Review: ‘Excalibur’

Excalibur is exquisite, a near-perfect blend of action, romance, fantasy and philosophy, finely acted and beautifully filmed by director John Boorman and cinematographer Alex Thomson.

Excalibur is exquisite, a near-perfect blend of action, romance, fantasy and philosophy, finely acted and beautifully filmed by director John Boorman and cinematographer Alex Thomson.

Not surprisingly, Excalibur is essentially the legend of King Arthur, embellished a bit by Boorman and coscripter Rospo Pallenberg, working from the Malory classic, Morte d’Arthur.

Filmed in timeless Irish locales, the film rests solidly on a feeling that this, indeed, must have been what life was like in the feudal ages, even as it resists bing pinned to any historical point and accepts magic and sorcery on faith.

Nicol Williamson stands out early as the wizard Merlin, at times a magician, flim-flam artist and philosopher, always interesting. The tangle of lust and betrayal that leads to Arthur’s conception, the planting of Excalibur in the stone and Arthur’s rise to Camelot after extracting it, is followed by restlessness and more dark deeds.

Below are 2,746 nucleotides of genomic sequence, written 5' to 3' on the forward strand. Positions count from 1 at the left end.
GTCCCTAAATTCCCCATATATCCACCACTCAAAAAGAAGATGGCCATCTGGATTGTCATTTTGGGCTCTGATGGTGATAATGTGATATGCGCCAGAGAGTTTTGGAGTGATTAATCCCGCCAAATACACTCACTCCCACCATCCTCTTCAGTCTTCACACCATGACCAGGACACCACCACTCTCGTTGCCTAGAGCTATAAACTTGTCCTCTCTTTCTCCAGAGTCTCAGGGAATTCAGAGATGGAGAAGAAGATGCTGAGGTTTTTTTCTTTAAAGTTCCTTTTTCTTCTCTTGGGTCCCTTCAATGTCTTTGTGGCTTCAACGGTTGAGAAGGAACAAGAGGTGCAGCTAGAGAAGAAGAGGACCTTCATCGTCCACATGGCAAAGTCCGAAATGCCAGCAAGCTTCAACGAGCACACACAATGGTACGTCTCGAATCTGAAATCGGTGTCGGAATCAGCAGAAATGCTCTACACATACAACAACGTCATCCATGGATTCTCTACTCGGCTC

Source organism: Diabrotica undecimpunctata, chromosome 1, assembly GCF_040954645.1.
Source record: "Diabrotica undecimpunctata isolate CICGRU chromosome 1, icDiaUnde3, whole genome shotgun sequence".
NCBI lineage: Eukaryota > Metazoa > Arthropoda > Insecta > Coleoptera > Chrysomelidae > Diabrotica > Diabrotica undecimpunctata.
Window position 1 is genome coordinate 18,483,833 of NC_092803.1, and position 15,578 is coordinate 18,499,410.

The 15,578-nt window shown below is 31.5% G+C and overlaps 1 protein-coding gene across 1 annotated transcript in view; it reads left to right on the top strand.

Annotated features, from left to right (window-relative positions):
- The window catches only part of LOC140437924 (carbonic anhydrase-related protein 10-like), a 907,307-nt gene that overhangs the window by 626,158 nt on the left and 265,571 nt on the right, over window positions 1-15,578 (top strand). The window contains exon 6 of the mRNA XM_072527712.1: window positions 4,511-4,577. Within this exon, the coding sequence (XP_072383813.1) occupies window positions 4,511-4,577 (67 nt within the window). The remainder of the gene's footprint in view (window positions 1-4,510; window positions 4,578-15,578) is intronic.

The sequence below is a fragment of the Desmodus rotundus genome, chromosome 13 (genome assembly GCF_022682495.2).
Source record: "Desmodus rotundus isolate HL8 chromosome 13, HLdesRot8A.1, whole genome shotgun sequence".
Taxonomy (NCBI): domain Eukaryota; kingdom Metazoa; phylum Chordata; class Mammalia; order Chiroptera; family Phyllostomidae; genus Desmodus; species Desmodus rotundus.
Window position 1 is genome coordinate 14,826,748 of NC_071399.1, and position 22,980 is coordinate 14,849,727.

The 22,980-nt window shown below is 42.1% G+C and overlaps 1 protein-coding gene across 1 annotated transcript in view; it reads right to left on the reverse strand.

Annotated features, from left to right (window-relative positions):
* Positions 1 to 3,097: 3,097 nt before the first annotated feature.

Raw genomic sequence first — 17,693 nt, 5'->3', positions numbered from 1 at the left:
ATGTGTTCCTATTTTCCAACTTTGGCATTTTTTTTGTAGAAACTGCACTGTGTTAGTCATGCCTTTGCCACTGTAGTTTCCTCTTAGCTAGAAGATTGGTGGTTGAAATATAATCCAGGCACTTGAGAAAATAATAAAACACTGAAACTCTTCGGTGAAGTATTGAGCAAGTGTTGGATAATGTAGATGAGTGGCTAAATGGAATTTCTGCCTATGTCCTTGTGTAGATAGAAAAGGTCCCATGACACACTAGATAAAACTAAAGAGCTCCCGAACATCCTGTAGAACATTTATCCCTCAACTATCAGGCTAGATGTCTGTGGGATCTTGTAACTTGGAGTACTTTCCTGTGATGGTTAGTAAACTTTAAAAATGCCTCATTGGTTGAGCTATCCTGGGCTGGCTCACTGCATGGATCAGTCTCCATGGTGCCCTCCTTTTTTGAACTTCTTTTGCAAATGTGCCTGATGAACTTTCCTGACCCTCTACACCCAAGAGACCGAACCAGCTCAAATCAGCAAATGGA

If Excalibur has a major fault, it’s a somewhat extended sequence of the Knights of the Round Table in search of the Grail, seemingly ill-established and overdrawn.

1981: Nomination: Best Cinematography

Excalibur

Production

Orion. Director John Boorman; Producer John Boorman; Screenplay John Boorman, Rospo Pallenberg; Camera Alex Thomson; Editor John Merritt; Music Trevor Jones; Art Director Anthony Pratt

Crew

(Color) Available on VHS, DVD. Extract of a review from 1981. Running time: 140 MIN.

With

Nigel Terry Nicol Williamson Nicholas Clay Helen Mirren Cherie Lunghi Corin Redgrave
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